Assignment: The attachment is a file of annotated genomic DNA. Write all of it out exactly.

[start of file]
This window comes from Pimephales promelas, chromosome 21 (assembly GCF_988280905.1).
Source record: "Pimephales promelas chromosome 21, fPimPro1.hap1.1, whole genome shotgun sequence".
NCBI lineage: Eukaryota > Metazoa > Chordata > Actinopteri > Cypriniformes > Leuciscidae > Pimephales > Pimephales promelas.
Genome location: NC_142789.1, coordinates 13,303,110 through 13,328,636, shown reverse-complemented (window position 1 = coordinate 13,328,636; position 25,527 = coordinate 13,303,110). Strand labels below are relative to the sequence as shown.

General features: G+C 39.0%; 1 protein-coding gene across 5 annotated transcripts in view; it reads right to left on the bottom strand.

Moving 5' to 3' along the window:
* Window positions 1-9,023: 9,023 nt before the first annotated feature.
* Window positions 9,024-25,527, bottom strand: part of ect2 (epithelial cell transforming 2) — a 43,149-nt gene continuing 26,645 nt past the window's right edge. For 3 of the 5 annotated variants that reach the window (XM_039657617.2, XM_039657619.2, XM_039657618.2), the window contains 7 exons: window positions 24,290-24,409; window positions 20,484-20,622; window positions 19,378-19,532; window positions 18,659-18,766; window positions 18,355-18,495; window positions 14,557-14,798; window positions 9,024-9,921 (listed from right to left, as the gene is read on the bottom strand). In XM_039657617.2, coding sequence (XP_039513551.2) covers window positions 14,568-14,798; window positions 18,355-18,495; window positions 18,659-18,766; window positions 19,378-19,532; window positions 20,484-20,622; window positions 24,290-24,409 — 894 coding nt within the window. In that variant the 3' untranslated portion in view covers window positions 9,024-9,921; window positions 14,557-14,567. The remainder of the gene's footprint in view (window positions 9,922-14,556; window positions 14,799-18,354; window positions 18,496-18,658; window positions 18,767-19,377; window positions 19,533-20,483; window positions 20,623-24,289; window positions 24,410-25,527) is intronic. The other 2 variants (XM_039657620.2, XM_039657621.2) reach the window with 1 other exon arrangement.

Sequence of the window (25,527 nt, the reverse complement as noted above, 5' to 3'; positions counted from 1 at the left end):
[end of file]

This window comes from Pimephales promelas, chromosome 21 (assembly GCF_988280905.1).
Source record: "Pimephales promelas chromosome 21, fPimPro1.hap1.1, whole genome shotgun sequence".
NCBI lineage: Eukaryota > Metazoa > Chordata > Actinopteri > Cypriniformes > Leuciscidae > Pimephales > Pimephales promelas.
Genome location: NC_142789.1, coordinates 13,303,110 through 13,328,636, shown reverse-complemented (window position 1 = coordinate 13,328,636; position 25,527 = coordinate 13,303,110). Strand labels below are relative to the sequence as shown.

General features: G+C 39.0%; 1 protein-coding gene across 5 annotated transcripts in view; it reads right to left on the bottom strand.

Moving 5' to 3' along the window:
* Window positions 1-9,023: 9,023 nt before the first annotated feature.
* Window positions 9,024-25,527, bottom strand: part of ect2 (epithelial cell transforming 2) — a 43,149-nt gene continuing 26,645 nt past the window's right edge. For 3 of the 5 annotated variants that reach the window (XM_039657617.2, XM_039657619.2, XM_039657618.2), the window contains 7 exons: window positions 24,290-24,409; window positions 20,484-20,622; window positions 19,378-19,532; window positions 18,659-18,766; window positions 18,355-18,495; window positions 14,557-14,798; window positions 9,024-9,921 (listed from right to left, as the gene is read on the bottom strand). In XM_039657617.2, coding sequence (XP_039513551.2) covers window positions 14,568-14,798; window positions 18,355-18,495; window positions 18,659-18,766; window positions 19,378-19,532; window positions 20,484-20,622; window positions 24,290-24,409 — 894 coding nt within the window. In that variant the 3' untranslated portion in view covers window positions 9,024-9,921; window positions 14,557-14,567. The remainder of the gene's footprint in view (window positions 9,922-14,556; window positions 14,799-18,354; window positions 18,496-18,658; window positions 18,767-19,377; window positions 19,533-20,483; window positions 20,623-24,289; window positions 24,410-25,527) is intronic. The other 2 variants (XM_039657620.2, XM_039657621.2) reach the window with 1 other exon arrangement.

Sequence of the window (25,527 nt, the reverse complement as noted above, 5' to 3'; positions counted from 1 at the left end):